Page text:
One of Bill C-61's few good points is the notice-and-notice approach for Internet Service Provider liability. The notice and notice system involves a notification from a copyright holder – often involving movies, software or music – claiming that a subscriber has made available or downloaded content without authorization. The ISP […]
Archive for August 18th, 2008
My weekly technology law column (Toronto Star version, homepage version) picks up on last week's story involving the Bell commercial touting a new digital video recorder that features an external hard drive permitting users to "record forever." The archiving functionality may sounds enticing, yet last week several media reports noted that Industry Minister Jim Prentice's Bill C-61 forbids Canadians from recording television programs for archival purposes. Indeed, the new "time shifting" provision in the Prentice bill contains at least a dozen restrictions that could leave consumers facing significant liability for those that fail to comply. Innovative businesses do not fare much better as they will also be forced to shelve potential new services if the bill becomes law. For example, Bill C-61 explicitly prohibits a network-based PVR that Telus has considered introducing into the Canadian market.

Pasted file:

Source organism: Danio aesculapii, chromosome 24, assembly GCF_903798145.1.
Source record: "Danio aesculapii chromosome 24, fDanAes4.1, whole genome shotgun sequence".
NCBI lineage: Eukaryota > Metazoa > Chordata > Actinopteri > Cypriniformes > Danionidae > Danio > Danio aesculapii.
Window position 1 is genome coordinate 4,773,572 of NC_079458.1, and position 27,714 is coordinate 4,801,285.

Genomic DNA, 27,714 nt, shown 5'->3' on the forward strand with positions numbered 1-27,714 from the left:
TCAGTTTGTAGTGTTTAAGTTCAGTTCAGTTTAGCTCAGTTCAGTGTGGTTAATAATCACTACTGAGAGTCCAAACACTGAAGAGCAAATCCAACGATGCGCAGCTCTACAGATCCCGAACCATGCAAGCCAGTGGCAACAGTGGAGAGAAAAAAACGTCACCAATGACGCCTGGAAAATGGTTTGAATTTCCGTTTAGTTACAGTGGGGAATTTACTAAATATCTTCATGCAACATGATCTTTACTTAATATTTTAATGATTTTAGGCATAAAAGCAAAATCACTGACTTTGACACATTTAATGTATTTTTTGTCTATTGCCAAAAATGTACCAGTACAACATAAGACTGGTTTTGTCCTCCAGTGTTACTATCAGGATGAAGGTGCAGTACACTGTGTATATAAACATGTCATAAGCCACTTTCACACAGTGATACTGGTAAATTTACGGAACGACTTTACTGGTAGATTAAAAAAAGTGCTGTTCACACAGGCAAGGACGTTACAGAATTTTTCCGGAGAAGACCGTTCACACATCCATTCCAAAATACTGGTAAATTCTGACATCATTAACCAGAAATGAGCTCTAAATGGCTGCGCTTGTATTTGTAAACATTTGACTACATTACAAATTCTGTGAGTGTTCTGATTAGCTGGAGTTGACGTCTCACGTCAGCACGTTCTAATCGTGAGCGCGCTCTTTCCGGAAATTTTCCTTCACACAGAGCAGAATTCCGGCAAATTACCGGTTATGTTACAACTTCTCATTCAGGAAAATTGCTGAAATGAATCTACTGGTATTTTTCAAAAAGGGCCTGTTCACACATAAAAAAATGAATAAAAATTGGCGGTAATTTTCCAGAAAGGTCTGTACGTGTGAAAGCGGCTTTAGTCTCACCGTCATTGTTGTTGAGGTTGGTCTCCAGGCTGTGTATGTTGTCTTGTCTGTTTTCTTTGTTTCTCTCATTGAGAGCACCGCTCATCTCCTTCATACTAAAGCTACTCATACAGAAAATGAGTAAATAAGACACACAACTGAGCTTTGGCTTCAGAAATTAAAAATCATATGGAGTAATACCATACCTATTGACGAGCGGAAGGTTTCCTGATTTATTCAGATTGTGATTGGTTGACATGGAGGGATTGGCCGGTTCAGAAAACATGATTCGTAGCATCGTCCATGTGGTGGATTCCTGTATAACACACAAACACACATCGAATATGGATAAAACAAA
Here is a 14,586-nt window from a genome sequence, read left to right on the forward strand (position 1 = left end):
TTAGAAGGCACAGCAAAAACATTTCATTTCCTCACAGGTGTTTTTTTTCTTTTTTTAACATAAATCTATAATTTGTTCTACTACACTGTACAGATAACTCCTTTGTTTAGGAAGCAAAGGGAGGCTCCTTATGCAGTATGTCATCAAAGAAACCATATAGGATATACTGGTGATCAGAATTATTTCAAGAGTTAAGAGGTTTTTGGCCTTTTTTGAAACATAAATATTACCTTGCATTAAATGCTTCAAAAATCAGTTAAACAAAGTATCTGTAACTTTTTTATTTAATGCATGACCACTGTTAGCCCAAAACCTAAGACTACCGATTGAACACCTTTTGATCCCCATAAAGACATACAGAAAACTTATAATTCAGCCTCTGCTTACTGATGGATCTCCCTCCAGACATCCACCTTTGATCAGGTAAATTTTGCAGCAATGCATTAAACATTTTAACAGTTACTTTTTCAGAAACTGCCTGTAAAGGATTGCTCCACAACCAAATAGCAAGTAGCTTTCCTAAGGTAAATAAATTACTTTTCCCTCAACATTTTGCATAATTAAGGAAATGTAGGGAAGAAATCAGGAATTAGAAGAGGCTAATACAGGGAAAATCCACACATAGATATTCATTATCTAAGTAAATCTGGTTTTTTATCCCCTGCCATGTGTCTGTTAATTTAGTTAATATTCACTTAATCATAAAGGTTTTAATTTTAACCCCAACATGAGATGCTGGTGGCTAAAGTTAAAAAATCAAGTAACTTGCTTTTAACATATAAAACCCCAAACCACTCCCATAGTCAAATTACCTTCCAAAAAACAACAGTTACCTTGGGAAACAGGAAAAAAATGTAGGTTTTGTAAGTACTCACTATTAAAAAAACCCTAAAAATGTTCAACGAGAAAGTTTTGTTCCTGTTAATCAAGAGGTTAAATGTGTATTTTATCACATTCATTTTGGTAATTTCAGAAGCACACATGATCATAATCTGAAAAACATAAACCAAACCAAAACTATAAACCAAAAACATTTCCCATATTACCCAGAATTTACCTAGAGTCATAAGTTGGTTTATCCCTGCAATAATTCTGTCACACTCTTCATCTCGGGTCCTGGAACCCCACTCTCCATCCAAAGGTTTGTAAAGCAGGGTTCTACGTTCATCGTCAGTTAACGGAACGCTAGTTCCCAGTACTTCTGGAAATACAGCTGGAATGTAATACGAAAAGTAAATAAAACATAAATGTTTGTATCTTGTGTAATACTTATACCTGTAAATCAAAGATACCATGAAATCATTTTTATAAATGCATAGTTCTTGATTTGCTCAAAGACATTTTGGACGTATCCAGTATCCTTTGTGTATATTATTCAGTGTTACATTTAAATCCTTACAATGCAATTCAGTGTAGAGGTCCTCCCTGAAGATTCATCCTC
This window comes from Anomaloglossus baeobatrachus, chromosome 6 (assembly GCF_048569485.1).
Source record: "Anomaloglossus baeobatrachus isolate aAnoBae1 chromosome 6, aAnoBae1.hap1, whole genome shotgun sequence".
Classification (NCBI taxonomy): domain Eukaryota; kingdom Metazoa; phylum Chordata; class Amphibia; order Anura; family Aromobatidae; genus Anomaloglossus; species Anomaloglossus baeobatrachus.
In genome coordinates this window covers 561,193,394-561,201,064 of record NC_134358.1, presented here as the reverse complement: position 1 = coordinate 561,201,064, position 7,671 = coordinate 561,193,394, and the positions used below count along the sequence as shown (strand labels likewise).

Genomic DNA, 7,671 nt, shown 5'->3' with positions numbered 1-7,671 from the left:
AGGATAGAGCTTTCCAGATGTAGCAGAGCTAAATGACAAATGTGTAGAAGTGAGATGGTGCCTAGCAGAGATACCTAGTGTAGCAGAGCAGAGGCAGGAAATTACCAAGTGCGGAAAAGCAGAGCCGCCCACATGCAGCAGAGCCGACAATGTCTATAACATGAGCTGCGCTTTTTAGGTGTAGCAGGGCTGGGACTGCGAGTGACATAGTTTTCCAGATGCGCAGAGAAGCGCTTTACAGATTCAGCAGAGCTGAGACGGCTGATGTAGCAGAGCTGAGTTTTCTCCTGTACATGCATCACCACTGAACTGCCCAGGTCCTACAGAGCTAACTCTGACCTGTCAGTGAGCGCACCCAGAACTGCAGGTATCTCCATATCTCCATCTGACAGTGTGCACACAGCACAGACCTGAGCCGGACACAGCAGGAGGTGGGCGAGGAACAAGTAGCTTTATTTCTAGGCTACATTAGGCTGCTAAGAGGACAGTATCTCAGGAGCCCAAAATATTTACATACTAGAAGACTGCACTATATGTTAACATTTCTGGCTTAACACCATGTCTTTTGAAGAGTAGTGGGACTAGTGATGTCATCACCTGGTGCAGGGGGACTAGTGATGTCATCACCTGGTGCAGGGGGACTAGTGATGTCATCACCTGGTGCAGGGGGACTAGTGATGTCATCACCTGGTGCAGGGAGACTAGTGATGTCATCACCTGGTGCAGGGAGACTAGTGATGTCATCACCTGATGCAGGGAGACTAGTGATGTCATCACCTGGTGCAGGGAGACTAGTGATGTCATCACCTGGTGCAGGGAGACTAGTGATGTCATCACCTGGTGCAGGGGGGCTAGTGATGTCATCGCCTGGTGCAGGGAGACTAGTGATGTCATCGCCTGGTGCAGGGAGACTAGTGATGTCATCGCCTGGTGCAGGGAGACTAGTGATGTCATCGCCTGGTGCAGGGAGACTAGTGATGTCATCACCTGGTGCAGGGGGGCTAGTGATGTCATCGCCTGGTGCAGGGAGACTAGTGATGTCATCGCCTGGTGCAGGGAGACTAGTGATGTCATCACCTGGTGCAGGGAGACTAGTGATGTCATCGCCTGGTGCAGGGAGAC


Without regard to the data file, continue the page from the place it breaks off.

These restrictions leave Canadians trailing the United States, where consumers have enjoyed the legal right to time shift for more than two decades without the statutory restrictions that Prentice has proposed. Moreover, earlier this month a U.S. court ruled that Cablevision, a leading cable provider, can legally offer its network-based PVR. While it is tempting to focus on the need to improve the bill's PVR provisions, the reality is that the spotlight on Bell's promotion highlights a pervasive problem within Bill C-61. Surprisingly for a political party that typically promotes "market based solutions," the bill introduces a complex regulatory framework for everyday consumer activities and represents an unprecedented incursion into the property rights of millions of Canadians.
Just how far beyond restrictive television recording does Bill C-61 go?
Appeared on August 18, 2008 as PVR, Bill C-61 Might Soon Make You An Outlaw Canadians watching the Olympic coverage from Beijing can hardly have missed the Bell commercial touting a new digital video recorder that features an external hard drive permitting users to "record forever." The archiving functionality may […]
The Globe and Mail publishes its masthead editorial on C-61. The verdict? While supportive of the intent of copyright reform, it notes the concern over how the bill mirrors the DMCA and expresses disappointment over the failure to extend and adapt fair dealing, stating that: Perhaps the Conservatives do not […]
Athabasca University Associate Vice-President of Research Rory McGreal has a great op-ed in the Edmonton Journal. McGreal argues that "the proposed new Bill C-61 will have profound negative effects on researchers and educators as well as the general public, preventing them from exercising their historical rights. We need to balance […]